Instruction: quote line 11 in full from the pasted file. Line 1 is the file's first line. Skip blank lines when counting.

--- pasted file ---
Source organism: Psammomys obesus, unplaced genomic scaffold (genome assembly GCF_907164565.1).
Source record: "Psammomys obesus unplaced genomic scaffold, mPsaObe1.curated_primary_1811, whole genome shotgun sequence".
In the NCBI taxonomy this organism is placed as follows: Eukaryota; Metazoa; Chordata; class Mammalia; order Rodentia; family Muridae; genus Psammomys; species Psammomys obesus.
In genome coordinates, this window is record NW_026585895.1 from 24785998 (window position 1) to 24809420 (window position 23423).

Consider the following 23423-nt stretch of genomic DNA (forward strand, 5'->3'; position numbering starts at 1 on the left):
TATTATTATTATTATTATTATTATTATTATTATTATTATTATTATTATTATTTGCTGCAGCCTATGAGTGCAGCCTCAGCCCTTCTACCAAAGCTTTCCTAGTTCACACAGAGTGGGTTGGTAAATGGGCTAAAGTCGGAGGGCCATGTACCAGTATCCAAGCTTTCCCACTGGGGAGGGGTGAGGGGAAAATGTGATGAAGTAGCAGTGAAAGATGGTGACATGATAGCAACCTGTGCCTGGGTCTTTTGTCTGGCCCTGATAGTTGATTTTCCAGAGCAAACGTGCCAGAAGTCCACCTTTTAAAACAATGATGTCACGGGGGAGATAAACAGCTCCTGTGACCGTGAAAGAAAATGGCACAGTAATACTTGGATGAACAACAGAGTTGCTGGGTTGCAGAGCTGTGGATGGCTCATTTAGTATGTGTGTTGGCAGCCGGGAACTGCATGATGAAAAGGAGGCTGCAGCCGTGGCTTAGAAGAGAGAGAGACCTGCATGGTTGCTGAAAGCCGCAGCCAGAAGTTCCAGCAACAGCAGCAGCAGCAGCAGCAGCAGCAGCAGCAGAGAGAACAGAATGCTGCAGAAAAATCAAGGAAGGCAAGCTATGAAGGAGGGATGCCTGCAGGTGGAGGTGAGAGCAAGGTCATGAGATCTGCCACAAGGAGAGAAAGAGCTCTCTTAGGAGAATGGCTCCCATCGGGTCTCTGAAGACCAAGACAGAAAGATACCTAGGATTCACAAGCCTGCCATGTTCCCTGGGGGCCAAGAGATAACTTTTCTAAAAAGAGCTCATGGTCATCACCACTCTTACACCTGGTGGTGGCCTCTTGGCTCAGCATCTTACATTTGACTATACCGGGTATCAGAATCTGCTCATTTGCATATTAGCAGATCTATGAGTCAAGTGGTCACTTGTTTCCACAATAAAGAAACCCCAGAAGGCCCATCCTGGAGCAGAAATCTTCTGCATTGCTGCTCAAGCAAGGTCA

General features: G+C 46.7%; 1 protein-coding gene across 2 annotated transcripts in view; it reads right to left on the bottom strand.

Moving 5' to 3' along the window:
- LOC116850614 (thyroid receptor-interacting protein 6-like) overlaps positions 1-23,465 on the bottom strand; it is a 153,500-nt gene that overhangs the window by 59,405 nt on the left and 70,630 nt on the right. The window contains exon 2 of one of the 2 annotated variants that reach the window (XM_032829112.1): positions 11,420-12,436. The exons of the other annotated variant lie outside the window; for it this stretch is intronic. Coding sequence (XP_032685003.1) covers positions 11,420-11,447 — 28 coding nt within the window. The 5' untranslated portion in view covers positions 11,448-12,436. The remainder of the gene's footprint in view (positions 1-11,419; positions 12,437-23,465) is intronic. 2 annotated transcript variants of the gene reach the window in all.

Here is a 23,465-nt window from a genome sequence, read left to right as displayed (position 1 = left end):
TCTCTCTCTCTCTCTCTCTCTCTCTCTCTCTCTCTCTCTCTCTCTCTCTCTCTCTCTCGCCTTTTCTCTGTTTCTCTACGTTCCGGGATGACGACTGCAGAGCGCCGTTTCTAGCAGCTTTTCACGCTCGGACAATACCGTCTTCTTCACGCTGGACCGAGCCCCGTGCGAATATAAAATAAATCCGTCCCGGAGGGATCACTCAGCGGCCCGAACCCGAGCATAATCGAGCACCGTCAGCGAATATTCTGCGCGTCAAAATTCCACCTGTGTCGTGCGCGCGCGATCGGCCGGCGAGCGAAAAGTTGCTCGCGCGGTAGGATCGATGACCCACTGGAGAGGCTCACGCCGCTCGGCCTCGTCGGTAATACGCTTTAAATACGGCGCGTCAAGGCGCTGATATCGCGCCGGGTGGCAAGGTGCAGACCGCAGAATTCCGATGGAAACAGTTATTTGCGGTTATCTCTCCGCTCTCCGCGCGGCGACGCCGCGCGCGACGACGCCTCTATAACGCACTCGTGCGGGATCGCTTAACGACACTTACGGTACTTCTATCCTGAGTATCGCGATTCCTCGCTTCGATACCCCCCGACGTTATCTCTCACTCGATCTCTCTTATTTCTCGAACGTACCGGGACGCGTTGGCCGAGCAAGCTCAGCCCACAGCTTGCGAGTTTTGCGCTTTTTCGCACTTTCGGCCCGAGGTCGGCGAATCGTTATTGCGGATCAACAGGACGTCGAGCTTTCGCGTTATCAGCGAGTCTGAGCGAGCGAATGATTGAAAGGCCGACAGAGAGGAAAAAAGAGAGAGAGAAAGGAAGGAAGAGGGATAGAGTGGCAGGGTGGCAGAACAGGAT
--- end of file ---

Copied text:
TCTCTCTCTCTCTCTCTCTCTCTCTCTCTCTCTCTCTCTCTCTCTCTCTCTCTCTCTCGCCTTTTCTCTGTTTCTCTACGTTCCGGGATGACGACTGCAGAGCGCCGTTTCTAGCAGCTTTTCACGCTCGGACAATACCGTCTTCTTCACGCTGGACCGAGCCCCGTGCGAATATAAAATAAATCCGTCCCGGAGGGATCACTCAGCGGCCCGAACCCGAGCATAATCGAGCACCGTCAGCGAATATTCTGCGCGTCAAAATTCCACCTGTGTCGTGCGCGCGCGATCGGCCGGCGAGCGAAAAGTTGCTCGCGCGGTAGGATCGATGACCCACTGGAGAGGCTCACGCCGCTCGGCCTCGTCGGTAATACGCTTTAAATACGGCGCGTCAAGGCGCTGATATCGCGCCGGGTGGCAAGGTGCAGACCGCAGAATTCCGATGGAAACAGTTATTTGCGGTTATCTCTCCGCTCTCCGCGCGGCGACGCCGCGCGCGACGACGCCTCTATAACGCACTCGTGCGGGATCGCTTAACGACACTTACGGTACTTCTATCCTGAGTATCGCGATTCCTCGCTTCGATACCCCCCGACGTTATCTCTCACTCGATCTCTCTTATTTCTCGAACGTACCGGGACGCGTTGGCCGAGCAAGCTCAGCCCACAGCTTGCGAGTTTTGCGCTTTTTCGCACTTTCGGCCCGAGGTCGGCGAATCGTTATTGCGGATCAACAGGACGTCGAGCTTTCGCGTTATCAGCGAGTCTGAGCGAGCGAATGATTGAAAGGCCGACAGAGAGGAAAAAAGAGAGAGAGAAAGGAAGGAAGAGGGATAGAGTGGCAGGGTGGCAGAACAGGAT